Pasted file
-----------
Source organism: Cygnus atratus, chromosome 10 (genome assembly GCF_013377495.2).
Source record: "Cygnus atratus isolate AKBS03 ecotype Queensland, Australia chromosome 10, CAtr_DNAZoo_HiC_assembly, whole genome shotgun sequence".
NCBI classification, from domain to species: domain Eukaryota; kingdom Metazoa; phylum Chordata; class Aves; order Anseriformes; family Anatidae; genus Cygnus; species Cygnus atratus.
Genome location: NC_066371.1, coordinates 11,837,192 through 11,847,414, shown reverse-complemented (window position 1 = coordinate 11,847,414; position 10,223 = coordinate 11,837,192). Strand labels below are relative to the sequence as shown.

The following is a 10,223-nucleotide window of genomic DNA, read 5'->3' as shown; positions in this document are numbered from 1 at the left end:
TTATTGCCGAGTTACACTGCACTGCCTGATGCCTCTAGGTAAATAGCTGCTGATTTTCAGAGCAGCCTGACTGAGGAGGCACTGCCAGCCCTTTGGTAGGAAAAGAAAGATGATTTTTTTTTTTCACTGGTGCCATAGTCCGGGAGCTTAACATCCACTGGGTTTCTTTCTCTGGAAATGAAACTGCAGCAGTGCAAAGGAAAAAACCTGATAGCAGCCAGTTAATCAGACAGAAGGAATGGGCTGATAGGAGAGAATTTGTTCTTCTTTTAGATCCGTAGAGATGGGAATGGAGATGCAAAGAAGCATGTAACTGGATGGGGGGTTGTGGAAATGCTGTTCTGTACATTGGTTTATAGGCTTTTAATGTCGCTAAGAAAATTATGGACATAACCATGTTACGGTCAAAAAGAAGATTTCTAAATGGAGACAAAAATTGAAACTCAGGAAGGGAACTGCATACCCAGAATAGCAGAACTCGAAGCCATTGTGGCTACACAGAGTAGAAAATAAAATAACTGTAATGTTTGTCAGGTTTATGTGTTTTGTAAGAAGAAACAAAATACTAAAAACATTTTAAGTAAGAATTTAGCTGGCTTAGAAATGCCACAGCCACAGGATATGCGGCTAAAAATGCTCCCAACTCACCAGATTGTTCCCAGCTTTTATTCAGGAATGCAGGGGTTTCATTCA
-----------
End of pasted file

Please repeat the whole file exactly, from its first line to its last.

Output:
Source organism: Cygnus atratus, chromosome 10 (genome assembly GCF_013377495.2).
Source record: "Cygnus atratus isolate AKBS03 ecotype Queensland, Australia chromosome 10, CAtr_DNAZoo_HiC_assembly, whole genome shotgun sequence".
NCBI classification, from domain to species: domain Eukaryota; kingdom Metazoa; phylum Chordata; class Aves; order Anseriformes; family Anatidae; genus Cygnus; species Cygnus atratus.
Genome location: NC_066371.1, coordinates 11,837,192 through 11,847,414, shown reverse-complemented (window position 1 = coordinate 11,847,414; position 10,223 = coordinate 11,837,192). Strand labels below are relative to the sequence as shown.

The following is a 10,223-nucleotide window of genomic DNA, read 5'->3' as shown; positions in this document are numbered from 1 at the left end:
TTATTGCCGAGTTACACTGCACTGCCTGATGCCTCTAGGTAAATAGCTGCTGATTTTCAGAGCAGCCTGACTGAGGAGGCACTGCCAGCCCTTTGGTAGGAAAAGAAAGATGATTTTTTTTTTTCACTGGTGCCATAGTCCGGGAGCTTAACATCCACTGGGTTTCTTTCTCTGGAAATGAAACTGCAGCAGTGCAAAGGAAAAAACCTGATAGCAGCCAGTTAATCAGACAGAAGGAATGGGCTGATAGGAGAGAATTTGTTCTTCTTTTAGATCCGTAGAGATGGGAATGGAGATGCAAAGAAGCATGTAACTGGATGGGGGGTTGTGGAAATGCTGTTCTGTACATTGGTTTATAGGCTTTTAATGTCGCTAAGAAAATTATGGACATAACCATGTTACGGTCAAAAAGAAGATTTCTAAATGGAGACAAAAATTGAAACTCAGGAAGGGAACTGCATACCCAGAATAGCAGAACTCGAAGCCATTGTGGCTACACAGAGTAGAAAATAAAATAACTGTAATGTTTGTCAGGTTTATGTGTTTTGTAAGAAGAAACAAAATACTAAAAACATTTTAAGTAAGAATTTAGCTGGCTTAGAAATGCCACAGCCACAGGATATGCGGCTAAAAATGCTCCCAACTCACCAGATTGTTCCCAGCTTTTATTCAGGAATGCAGGGGTTTCATTCA